Monday, July 2, 2012

#Ebook Formatting: What is the NCX View and Why Should You Care #pubtip #ebookformatting

You’ve spruced up your Word Document, added a Table of Contents and have your cover art ready. But when you hit upload to Amazon, it complains that NCX View is missing. Huh? What is it and how does one use it?

Hint: Before uploading anything to KDP, consider converting your document into a .mobi file and looking at it in Kindle Previewer. There is a option "NCX View" that you can select.

You can then double-click on all of the Headers and jump to them, much like a Table of Contents. So why would you need an NCX View when you already have a hyperlinked Table of Contents?

It turns out that Amazon Kindle EReaders make use of the NCX View to allow Kindle users to jump from one Chapter to Chapter.

The following is taken from the Kindle User’s Guides:

Kindle:5-way controller: The 5-way controller enables you to quickly perform many common taskson your Kindle. It has a center select button plus four arrows. To scroll up or down on a page,use the Up and Down arrows. When reading a book with chapters, you can use the Left and Right arrows to skip through chapter by chapter.

Kindle Touch:If you prefer, you can change pages by swiping the screen with a finger. To go to the next page, swipe your finger from right to left across the screen. To go to the previous page,swipe from left to right across the screen. To go to the next chapter of a book (or the next article in a periodical), swipe up the page; to go to the previous chapter, swipe down. Please note that swiping to change chapters is not supported in all books.

Is jumping from chapter to chapter that important for fiction writers? For that matter, does having a Table of Contents matter? After all, many fiction readers are content to sit with a book and plug a bookmark to keep their place. Few look at the chapter headings, especially if they are non-descriptive. A point can be made that an author can skip the Table of Contents and NCX View.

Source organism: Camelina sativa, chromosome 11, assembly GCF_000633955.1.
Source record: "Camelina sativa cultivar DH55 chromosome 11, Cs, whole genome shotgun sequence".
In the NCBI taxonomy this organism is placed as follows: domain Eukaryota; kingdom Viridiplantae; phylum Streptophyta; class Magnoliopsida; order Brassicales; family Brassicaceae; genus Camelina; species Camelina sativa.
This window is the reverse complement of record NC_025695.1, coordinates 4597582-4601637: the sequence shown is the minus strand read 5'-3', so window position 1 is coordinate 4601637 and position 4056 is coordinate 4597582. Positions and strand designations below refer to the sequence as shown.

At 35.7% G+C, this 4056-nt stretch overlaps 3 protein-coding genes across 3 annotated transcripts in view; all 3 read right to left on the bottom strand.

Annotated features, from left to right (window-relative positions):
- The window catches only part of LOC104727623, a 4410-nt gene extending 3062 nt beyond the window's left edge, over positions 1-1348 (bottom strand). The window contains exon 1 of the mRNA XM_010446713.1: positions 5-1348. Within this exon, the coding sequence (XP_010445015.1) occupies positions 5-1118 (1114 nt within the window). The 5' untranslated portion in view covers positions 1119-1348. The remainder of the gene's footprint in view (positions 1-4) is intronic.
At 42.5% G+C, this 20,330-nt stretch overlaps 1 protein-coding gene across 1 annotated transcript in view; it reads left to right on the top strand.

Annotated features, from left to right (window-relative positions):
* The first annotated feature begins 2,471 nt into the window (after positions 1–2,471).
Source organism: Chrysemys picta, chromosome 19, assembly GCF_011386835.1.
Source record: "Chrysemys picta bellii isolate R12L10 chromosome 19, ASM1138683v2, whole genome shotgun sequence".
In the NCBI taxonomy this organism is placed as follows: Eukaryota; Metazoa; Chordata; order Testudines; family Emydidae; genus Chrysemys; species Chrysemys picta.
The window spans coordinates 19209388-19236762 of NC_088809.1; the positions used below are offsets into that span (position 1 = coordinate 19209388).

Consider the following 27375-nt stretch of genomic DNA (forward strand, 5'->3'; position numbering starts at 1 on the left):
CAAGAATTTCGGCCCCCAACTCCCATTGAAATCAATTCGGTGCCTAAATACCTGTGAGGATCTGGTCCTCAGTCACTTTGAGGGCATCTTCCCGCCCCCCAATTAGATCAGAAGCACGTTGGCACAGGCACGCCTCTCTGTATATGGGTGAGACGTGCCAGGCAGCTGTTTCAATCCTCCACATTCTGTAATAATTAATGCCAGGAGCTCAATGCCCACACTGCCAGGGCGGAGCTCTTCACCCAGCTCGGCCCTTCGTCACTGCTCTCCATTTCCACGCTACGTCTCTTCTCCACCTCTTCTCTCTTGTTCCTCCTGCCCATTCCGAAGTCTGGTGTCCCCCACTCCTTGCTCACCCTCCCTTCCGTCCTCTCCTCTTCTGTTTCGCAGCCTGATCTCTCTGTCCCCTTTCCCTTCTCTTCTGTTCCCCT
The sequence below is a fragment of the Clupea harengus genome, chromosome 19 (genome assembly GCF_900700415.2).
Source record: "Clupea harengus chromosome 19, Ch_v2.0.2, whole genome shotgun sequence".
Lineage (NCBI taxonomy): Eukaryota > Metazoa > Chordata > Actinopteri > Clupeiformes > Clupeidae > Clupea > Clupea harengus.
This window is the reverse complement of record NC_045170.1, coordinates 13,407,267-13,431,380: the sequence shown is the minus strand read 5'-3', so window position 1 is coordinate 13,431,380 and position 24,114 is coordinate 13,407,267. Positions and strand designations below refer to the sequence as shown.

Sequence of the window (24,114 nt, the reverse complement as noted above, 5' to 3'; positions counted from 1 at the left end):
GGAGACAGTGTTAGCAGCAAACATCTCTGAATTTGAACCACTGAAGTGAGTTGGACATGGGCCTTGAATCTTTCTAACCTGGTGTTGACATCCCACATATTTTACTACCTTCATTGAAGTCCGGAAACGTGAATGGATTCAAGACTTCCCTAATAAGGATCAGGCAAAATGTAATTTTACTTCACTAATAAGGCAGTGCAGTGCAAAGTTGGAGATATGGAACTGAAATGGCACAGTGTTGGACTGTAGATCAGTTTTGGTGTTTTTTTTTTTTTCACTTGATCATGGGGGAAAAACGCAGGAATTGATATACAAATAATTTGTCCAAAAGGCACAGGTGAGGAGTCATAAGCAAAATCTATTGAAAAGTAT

Perhaps most of your customers do not care, or they read with a Kindle App on PC or Mac where they can easily access the Hyperlinked Table of Contents. However there will always be a set of customers who are addicted to navigating with the joystick. I checked a couple of newsgroups and one person wrote that his boss insists they include it. Another said lack of the NCX view makes the work look amateur. And I definitely do not want to mark my ebook as amateur with missing items!


Several EPUB readers rely exclusively on the NCX View for navigation. Adobe Digital Editions is one such free reader. Again, it is a matter of reader convenience. If you don't have this navigational aid, your reader has to remember to add bookmarks or remember the approximate page where they left off.

The Smashwords Meatgrinder will produce files with NCX and Table of Contents in place. However, due to licensing requirements, you cannot use a Smashwords generated MOBI or EPUB file to upload anywhere besides Smashwords. So if you do want to generate your own MOBI or EPUB files for Amazon, Barnes and Noble and Google Books, prepare to spend a lot of time learning the tools, Kindlegen, NotePad++, or coding your own tools and laying the files into the Zip container by hand.

Several How-to-guides exist online:

And don’t forget to download Amazon’s Kindle Publishing Guidelines.

Don’t give up! Once you master the process, you can brag to your friends all about Containers, manifests, metadata, XHTML, and CSS Style Sheets. What I did was write a Java program to translate Microsoft generated Table of Contents entries in my HTML file into Navpoints. I then created a build file, the OPF, and linked everything in so that I have both an HTML TOC and the NCX View Navpoints active in my ebook. I do offer formatting services for those who want to take it easy, so don't fret. Visit my Formatting page.

What do you think? Do you use NavPoints in your reading? What kind of device do you have? Or do you read on your PC/Mac?


  1. Skipping chapters is really handy when going back to, say, an anthology you've read previously. You can skip stories that you didn't like with one button click or swipe.

  2. Thanks Larry, you just gave me a use case I hadn't even thought about.